from the switches department...
Deadband in switches?
Sensor technologies. topic
Posted by Anonymous on 13 November, 2004 - 1:23 pm
what does mean by deadband in switches? and how to select the value of deadband and figure it in plc and fsc?

Posted by Saeed Beheshti Maal on 15 November, 2004 - 1:12 pm
This is the range upon which an input may change without any action in controller output. Selection of deadband depends on the process under control, it may be fixed or adjustable.

Posted by MJH on 15 November, 2004 - 11:22 pm
There is a slight delay when switching from one position to the next on a standard break-before-make switch which is due to the contact(s) changing position. This is usually in msec or usec. I would not be overly concerned with the issue of trying to compensate for this as even with a good PLC your program scan time is going to be greater than the time it takes the contacts to move from one position to the other. Though the plc may have the ability to scan at a rate of usec, add a few thousand lines of code and your easily going to have a scan time of 30 - 100 msec.

You should be concerend with issues regarding filtering of your DI's and many good PLCs have the ability to set the input filter time to reduce noise from ac sources - we use a filter time of 1 msec or less.

Posted by Russ Kinner on 17 November, 2004 - 1:33 pm
Deadband is also known as hysteresis and is the amount of a measured variable (pressure, temperature, etc.) between the point where a switch closes and then re-opens. It can be implemented is software if you have an analog input (i.e., open at 1.02 PSI, close at 0.98 PSI) or designed into a switching mechanism. Often the deadband of a switch is fixed and cannot be adjusted.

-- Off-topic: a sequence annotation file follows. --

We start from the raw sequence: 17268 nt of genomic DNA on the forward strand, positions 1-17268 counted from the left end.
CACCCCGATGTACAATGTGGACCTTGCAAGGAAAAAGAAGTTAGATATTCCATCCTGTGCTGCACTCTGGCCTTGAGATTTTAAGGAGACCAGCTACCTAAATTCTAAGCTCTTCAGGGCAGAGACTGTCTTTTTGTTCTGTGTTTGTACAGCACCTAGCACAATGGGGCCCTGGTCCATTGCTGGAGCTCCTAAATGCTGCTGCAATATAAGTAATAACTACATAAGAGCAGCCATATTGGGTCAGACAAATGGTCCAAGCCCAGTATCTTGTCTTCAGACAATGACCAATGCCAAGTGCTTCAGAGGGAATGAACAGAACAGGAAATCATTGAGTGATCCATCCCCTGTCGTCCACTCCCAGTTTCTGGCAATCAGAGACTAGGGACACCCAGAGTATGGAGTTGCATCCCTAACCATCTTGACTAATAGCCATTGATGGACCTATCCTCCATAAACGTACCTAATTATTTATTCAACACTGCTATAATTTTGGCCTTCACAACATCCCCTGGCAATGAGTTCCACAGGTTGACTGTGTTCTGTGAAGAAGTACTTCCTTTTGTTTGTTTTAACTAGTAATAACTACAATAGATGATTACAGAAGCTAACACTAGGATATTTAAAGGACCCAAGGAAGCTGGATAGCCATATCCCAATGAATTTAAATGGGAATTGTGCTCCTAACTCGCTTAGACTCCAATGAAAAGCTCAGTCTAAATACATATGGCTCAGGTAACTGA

A typical example is in a wall thermostat in your house. It closes when the temperature is under 69 deg. F and opens at some higher temperature (say 70.3 deg. F). The deadband would then be 1.3 deg. F. Most of the time the deadband is a relatively small part of the range and can be ignored. However, in more demanding applications,
the difference is noticable and can effect your operations.

I wrote an article about this in a bi-directional electric motor that controlled a gas valve on a burner system. The hysteresis kept the valve open until the position signal changed by almost 2%. This allowed the temperature to vary by about + - 7 deg. F. After compensating for this deadband I was able to lower the variance to about + - 1.5 deg. F. The article appeared in Motion Control magazine, September, 1998 (ISA controls the archives of this magazine which is no longer published, you may be able to find a reprint on their site if you are interested).


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